What It Feels Like to Jump Off a Virtual Cliff

Images: Project Tango When I strapped Google’s Tango gadget on my head, a device designed to virtually replicate reality, I found myself standing on a platform overlooking a chasm that felt thousands of feet deep. I took a virtual step off. Up until that point it felt real enough to generate some feelings of nausea while peering into the abyss, but with the background chatter from crowds of people milling around Google’s I/O conference, the experience of virtually diving off a cliff didn’t feel quite the way I’d expect it would in reality. Still, after messing around with one of the Tango developer units, I couldn’t help think their tagline “we like epic shit” sounded accurate. Project Tango is the brainchild of Google’s Advanced Technology and Projects division. The device itself looks like a generic, small-sized tablet. And Google had an optional Oculus Rift-like apparatus to strap it to your head so you can experience […] Read More

Momentum Stock Fiasco Already Pricked San Francisco Housing Bubble

Wolf Richter   www.testosteronepit.com   www.amazon.com/author/wolfrichter San Francisco is unique in many ways, and not only because it gets cold in the summer. Wild boom-and-bust cycles rule the city, and right now we’re in a boom cycle. Medium-rise and high-rise buildings for offices and apartments are sprouting like mushrooms. Cranes dot the skyline. Construction sites are everywhere. Streets are even more congested than usual, with concrete pumps blocking three of the four lanes. Tax revenues are flooding city coffers. Money grows on trees. Rents are soaring. People are getting evicted. And home prices, oh my…. By February, the median home in San Francisco changed hands at $945,000, according to DataQuick (now a division of CoreLogic). That was up a screaming 35% year over year, and 16% higher than the peak of the prior bubble. That peak was in November 2007, the craziest time when nothing could go wrong because stocks were […] Read More

2014: The Market Is Not The Economy And The Winner-Takes-All Society

You hear that old saw that “the market is not the economy,” a lot these days, and for good reason. As ConvergEx’s Nick Colas notes, the S&P 500 breaks to record highs – but U.S. labor markets remain sluggish; investor portfolios do well – but over 47 million Americans (more than 15% of the population) are still in U.S. food stamp program – the same as August 2012. The important question now is: “Is the market TOO different from the economy?” Record corporate profits – the reason for all-time highs in U.S. equities – come with little hiring or wage gains.  The hottest growth stories are business models with lots of customers but very few employees. The recently purchased WhatsApp – for $19 billion – has 55 employees. Investment payoffs – and increasingly social outcomes as well – are technology-enabled, asymmetric and sporadic. How soon before we reach a […] Read More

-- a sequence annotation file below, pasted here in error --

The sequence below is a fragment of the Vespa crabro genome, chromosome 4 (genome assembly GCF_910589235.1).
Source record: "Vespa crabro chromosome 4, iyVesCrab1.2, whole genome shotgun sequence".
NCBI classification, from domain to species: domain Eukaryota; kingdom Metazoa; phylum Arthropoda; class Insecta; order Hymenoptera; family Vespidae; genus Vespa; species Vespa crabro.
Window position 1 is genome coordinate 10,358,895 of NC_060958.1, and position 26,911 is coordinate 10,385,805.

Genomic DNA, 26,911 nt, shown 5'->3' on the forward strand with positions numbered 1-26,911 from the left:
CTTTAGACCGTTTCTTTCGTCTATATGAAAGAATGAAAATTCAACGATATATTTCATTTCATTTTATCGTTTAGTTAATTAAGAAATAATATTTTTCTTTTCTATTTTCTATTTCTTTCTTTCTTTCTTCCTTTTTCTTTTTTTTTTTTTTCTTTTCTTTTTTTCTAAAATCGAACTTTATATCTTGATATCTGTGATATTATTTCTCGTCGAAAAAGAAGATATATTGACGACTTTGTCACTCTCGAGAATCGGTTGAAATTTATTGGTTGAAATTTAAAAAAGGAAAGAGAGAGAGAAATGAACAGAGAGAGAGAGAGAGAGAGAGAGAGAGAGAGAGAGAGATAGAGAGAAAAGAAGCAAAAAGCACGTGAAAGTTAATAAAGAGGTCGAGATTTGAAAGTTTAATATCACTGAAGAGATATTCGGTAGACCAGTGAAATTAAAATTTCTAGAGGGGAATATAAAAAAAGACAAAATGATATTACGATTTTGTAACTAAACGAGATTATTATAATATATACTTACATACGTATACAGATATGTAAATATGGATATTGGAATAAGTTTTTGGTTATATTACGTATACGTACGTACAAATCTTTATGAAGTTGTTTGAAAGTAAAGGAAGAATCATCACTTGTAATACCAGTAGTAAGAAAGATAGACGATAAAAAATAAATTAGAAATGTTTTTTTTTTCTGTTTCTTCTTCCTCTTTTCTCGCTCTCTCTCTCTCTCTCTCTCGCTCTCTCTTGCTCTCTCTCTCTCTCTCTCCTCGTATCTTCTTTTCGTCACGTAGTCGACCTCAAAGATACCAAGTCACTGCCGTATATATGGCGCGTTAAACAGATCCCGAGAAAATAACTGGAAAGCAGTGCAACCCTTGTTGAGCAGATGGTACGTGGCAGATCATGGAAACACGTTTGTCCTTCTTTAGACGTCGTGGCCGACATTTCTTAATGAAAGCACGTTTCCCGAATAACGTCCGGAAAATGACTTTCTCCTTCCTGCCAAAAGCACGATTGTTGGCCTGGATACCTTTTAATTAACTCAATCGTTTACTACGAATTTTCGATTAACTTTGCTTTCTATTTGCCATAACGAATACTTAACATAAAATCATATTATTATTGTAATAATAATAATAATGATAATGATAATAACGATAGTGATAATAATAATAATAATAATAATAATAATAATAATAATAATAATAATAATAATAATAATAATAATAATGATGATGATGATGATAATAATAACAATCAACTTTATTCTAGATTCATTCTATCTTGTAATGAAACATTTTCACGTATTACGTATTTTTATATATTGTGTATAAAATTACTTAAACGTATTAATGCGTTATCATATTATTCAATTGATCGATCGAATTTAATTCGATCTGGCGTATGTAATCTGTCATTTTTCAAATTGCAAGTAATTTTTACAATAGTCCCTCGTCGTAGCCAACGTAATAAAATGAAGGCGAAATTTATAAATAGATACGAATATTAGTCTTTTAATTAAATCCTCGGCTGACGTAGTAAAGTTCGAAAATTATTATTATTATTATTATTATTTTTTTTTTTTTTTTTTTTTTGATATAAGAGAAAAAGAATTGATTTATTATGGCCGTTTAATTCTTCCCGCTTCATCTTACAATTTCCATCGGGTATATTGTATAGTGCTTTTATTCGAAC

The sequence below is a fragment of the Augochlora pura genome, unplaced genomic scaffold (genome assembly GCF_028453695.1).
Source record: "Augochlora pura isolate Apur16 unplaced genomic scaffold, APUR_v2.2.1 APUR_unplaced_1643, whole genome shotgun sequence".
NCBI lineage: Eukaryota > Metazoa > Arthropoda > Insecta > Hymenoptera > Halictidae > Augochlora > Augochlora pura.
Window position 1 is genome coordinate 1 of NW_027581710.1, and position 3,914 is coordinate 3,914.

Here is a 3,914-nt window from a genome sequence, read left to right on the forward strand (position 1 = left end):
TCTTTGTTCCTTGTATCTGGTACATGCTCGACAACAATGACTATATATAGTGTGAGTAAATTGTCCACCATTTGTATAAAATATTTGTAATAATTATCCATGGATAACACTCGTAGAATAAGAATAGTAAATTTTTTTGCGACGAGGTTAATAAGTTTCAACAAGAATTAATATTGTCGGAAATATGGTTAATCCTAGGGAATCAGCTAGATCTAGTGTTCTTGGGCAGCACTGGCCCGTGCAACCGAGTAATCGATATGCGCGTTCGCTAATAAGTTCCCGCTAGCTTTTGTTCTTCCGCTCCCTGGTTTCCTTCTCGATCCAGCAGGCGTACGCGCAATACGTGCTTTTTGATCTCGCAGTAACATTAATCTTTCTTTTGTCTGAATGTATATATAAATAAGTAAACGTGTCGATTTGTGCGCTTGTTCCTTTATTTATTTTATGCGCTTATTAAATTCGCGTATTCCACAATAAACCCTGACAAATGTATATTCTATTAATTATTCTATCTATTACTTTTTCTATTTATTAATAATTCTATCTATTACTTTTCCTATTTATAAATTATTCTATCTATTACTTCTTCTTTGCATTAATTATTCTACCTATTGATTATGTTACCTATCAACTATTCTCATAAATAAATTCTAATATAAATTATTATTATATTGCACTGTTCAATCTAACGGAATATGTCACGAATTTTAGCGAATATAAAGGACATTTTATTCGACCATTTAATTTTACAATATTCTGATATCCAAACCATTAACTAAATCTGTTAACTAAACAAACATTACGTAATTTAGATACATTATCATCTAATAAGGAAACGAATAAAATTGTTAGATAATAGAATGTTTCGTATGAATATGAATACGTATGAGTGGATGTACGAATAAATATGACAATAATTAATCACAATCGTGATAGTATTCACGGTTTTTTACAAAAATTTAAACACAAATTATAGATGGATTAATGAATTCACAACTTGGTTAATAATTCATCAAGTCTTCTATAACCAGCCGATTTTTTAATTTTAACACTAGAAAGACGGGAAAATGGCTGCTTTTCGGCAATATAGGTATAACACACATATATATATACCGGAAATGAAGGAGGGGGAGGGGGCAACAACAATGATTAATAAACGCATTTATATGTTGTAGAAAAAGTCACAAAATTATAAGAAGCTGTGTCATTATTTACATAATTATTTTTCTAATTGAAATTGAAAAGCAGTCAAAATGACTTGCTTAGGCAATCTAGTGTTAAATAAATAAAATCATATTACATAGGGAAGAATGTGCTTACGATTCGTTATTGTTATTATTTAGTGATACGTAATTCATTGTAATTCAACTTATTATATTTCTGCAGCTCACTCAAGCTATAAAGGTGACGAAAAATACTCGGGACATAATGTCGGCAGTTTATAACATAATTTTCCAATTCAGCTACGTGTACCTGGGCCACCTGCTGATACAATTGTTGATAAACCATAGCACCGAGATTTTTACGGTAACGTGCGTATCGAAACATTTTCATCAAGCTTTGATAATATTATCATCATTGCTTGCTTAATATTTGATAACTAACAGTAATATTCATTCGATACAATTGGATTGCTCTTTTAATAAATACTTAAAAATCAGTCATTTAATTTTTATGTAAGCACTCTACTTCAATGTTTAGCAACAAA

2014: D.C. Insider: There’s a Shadow Govt. Running the Country, and It’s Not Up for Re-Election

Power centers in DC and the corporate corridors of Manhattan and Silicon Valley are calling the shots. Rome lived upon its principal till ruin stared it in the face. Industry is the only true source of wealth, and there was no industry in Rome. By day the Ostia road was crowded with carts and muleteers, carrying to the great city the silks and spices of the East, the marble of Asia Minor, the timber of the Atlas, the grain of Africa and Egypt; and the carts brought out nothing but loads of dung. That was their return cargo.—“The Martyrdom of Man” by Winwood Reade (1871) There is the visible government situated around the Mall in Washington, and then there is another, more shadowy, more indefinable government that is not explained in Civics 101 or observable to tourists at the White House or the Capitol. The former is traditional Washington […] Read More

Adobe hacked, millions of customers’ data compromised

Justin Sullivan / Getty Images / AFP A security breach targeting the source code used by software giant Adobe has compromised the information of nearly three million customers, the company confirmed this week. Brad Arkin, Adobe’s chief security officer, announced in a blog post Thursday that a sophisticated cyber attack on the company’s network caused the source code for numerous programs to be illegally accessed by hackers, as well as the personal information of millions of Adobe users. Founded in 1982, the Silicon Valley company is known for an array of products, including the PhotoShop editing software and the PDF, SWF and FLV file formats. According to Arkin, Adobe believes the attackers pilfered customer names, encrypted credit and debit card numbers, expiration dates, and other information related to customer orders pertaining to roughly 2.9 million Adobe clients. Arkin said the company does not believe the attackers accessed decrypted information, […] Read More